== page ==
Adopted by Board of Directors on September 13, 2006

Radon is a colorless, odorless radioactive gas that comes from the natural breakdown of uranium in the soil or rock on which buildings are built. Radon can become trapped inside any type or size of building, leading to unsafe concentration levels.

The presence of radon in the indoor air has been proven to cause lung cancer. Extensive research shows that:

 

  • Any level of radon in the indoor air is expected to carry some risk of lung cancer (See Sources 1,2,3,4,5,6,7 at end of document)\
  • Air radon levels above 2 picoCuries per liter (pCi/L) have been found to lead to increased risk of lung cancer above background rates (See Sources 1,2,3,5,6)
  • Air radon levels of 4 pCi/L or above can be effectively reduced (See Sources 1,2,3,4,8)
  • Radon in well water increases the levels of radon in the indoor air (See Sources 1, 2, 3, 4, 5)
  • Significant risk reduction can be achieved by treating well-water with radon levels at or above 20,000 pCi/L. (See Sources 1,2,3,5,8)
  • Due to the varied pathways that radon takes to enter a structure, without conducting a radon test it is not possible to accurately predict whether or not a building has elevated radon levels, even if neighboring structures have elevated radon levels (See Sources 1, 2, 3)

Other factors:

  • Radon is the second leading cause of lung cancer in the U.S., and the number one leading cause of lung cancer among nonsmokers
  • Radon accounts for 10% of the lung cancer cases in nonsmoking men, and 20% of lung cancers in nonsmoking women. Smoking combined with radon creates especially high risk of lung cancer in both men and women.
  • Because of the types of rock and soils found in Maine, high radon concentrations are found throughout the state.
  • One in three Maine homes has air radon concentrations above 4 pCi/L, compared to one in fifteen nationally.
  • Radon gas can be found in all types and sizes of buildings
  • It is not possible to accurately predict if a site will cause a structure built on it to have elevated radon levels because one cannot predict the impact of site preparation on radon entry pathways, or the extent to which the structure itself will pull radon from the ground. (See Sources 1, 2, 3, 9, 12, 13)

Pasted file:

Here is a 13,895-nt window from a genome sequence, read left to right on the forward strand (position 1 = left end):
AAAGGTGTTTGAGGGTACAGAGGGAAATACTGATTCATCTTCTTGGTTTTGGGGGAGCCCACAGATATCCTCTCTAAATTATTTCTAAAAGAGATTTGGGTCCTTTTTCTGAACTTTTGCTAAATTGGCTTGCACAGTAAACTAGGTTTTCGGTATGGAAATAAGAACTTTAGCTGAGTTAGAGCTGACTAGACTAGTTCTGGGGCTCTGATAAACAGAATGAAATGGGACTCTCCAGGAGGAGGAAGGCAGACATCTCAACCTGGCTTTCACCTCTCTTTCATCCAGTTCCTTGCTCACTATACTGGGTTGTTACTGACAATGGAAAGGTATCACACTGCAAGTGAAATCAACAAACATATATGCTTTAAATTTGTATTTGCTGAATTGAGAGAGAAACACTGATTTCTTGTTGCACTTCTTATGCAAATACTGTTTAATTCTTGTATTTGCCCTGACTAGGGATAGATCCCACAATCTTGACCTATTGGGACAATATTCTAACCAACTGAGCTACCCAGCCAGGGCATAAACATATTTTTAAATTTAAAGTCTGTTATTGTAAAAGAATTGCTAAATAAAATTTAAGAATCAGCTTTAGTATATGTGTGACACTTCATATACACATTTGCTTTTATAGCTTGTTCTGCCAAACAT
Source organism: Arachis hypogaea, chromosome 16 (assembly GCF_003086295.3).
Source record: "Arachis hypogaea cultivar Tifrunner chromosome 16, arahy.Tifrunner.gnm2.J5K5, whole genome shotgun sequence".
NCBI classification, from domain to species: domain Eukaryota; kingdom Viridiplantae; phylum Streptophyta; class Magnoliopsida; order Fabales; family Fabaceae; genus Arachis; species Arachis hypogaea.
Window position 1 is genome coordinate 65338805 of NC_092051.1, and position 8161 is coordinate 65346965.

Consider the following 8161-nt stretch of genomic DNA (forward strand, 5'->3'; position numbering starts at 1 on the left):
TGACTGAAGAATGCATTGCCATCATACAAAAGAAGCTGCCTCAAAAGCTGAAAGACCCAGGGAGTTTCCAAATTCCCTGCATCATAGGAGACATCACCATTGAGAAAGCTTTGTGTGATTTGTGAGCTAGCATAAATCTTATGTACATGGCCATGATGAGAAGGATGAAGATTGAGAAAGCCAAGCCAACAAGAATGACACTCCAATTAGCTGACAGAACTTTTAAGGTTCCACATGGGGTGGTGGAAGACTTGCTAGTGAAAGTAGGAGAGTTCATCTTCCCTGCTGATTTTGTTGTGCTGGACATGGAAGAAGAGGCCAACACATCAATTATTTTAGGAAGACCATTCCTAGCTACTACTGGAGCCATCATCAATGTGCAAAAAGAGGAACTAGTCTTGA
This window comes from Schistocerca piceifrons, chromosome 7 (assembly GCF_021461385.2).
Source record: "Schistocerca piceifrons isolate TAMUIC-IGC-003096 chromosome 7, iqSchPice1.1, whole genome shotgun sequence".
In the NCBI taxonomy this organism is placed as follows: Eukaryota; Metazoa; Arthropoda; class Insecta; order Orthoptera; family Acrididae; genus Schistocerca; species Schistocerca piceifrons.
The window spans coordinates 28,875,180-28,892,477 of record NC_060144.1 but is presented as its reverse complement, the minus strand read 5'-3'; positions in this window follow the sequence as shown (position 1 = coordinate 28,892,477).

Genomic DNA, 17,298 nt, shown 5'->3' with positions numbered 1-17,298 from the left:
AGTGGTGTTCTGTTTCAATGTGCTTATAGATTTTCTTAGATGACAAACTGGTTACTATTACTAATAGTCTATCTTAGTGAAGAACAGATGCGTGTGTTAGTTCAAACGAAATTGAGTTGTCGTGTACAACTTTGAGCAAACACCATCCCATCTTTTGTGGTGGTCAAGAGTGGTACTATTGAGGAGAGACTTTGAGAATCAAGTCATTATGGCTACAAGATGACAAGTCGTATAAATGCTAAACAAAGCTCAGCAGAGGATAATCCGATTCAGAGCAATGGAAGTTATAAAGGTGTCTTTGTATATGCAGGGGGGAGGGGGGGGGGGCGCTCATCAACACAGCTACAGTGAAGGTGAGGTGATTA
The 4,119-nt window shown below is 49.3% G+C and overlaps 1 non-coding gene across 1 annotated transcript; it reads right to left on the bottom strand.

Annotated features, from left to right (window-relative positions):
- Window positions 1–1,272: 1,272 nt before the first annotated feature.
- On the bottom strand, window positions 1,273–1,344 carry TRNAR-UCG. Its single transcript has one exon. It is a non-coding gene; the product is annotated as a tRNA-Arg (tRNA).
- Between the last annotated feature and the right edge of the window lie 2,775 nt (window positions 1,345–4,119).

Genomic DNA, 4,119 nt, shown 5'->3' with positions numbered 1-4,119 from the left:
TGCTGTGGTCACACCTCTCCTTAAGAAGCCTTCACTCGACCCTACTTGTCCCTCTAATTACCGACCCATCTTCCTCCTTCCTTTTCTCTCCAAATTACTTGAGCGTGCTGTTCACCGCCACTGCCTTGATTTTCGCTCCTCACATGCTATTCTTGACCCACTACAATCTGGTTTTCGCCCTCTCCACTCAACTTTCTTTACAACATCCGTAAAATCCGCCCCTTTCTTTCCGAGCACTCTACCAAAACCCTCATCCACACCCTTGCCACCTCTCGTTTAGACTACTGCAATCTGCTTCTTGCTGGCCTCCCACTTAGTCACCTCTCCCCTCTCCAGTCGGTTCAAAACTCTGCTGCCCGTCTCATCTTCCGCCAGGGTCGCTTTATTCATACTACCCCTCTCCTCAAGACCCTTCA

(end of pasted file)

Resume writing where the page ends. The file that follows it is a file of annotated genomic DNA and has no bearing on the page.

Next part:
• Well-researched, usable guidance exists for the testing and mitigation of radon in well water and indoor air, as well as for radon resistant construction. (See Sources 10, 11, 12, 13) 

Because of the increased risk of lung cancer to Maine citizens from exposure to radon, the Maine Indoor Air Quality Council recommends the following.

1) All new building construction in Maine should include—at a minimum—a system for passive radon mitigation of radon with provisions for active system installation at a later date if needed.

2) All buildings in Maine (both new and existing construction) should be tested for radon in the indoor air. Mitigation efforts should be undertaken if results show the radon concentrations are at or exceed 4 pCi/L and should be considered if levels are between 2 pCi/L and 4pCi/L.

3) All buildings in Maine that have a well water source should have the water source tested for radon and mitigation efforts should be undertaken if radon concentrations in the water are at or exceed 20,000 pCi/L.

4) In order to have impact on public behavior regarding radon, a state-wide public education and communication program is necessary.

Sources

1. National Academy of Sciences’ (NAS) report on radon in indoor air, the Biological Effects of Ionizing Radiation (BEIR) VI Report (1999). 516 pages, ISBN number 0-309-056454-4.

2. National Academy of Sciences’ (NAS) report on radon in water: “Risk Assessment of Radon in Drinking Water”. 296 pages, ISBN number 0-309-06292-6.

3. U.S. Environmental Protection Agency: Risk Assessment for Radon, (EPA 402-R-03-003).

4. National Radon Health Advisory by the U.S. Surgeon General, Press release dated Thursday, January 13, 2005.

5. Iowa Radon Lung Cancer Study, Am J Epidemiology 2000; 151:1091-1102.

6. European Residential Radon Studies, Radon in Homes and Risk of Lung Cancer: Collaborative Analysis of Individual Data from 13 European Case-control Studies; S Darby, D Hill, A Auvinen, J M Barros-Dios, H Baysson, F Bochicchio, et al.; British Medical Journal, 2005 January 29, 330 (7485): 223.

7. Recommendations from the Clean Air Act Advisory Committee (PDF), July 21, 2005; http://www.epa.gov/air/caaac/.

8. American Cancer Society: Radon Gas Confirmed as Second Largest Lung Cancer Risk, American Journal of Epidemiology (Vol. 151, No. 11).

9. The Maine Citizens Guide to Radon, July 2002, Maine Radon Hotline: 1-800-232-0842.

10. U.S. EPA Indoor Radon and Radon Decay Product Measurement Devise Protocols, EPA 402-R-92-004, July 1992 (revised).

11. Standard Practice for Installing Radon Mitigation Systems in Existing Low-Rise Residential Buildings, Standard E2121-03, ASTM International, Technical committee E06.41 on Air Leakage and Ventilation Performance, 2005.

12. U.S. EPA guidance on Building Radon Out: A Step by Step Guide on How to Build Radon Resistant Homes, EPA/402-K-011-002, April 2001.

13. National Primary Drinking Water Regulations; Radon-222; Proposed Rule. Federal Register, November 2, 1999;http://www.epa.gov/EPA-WATER/2000/June/Day-23/w15913.htm .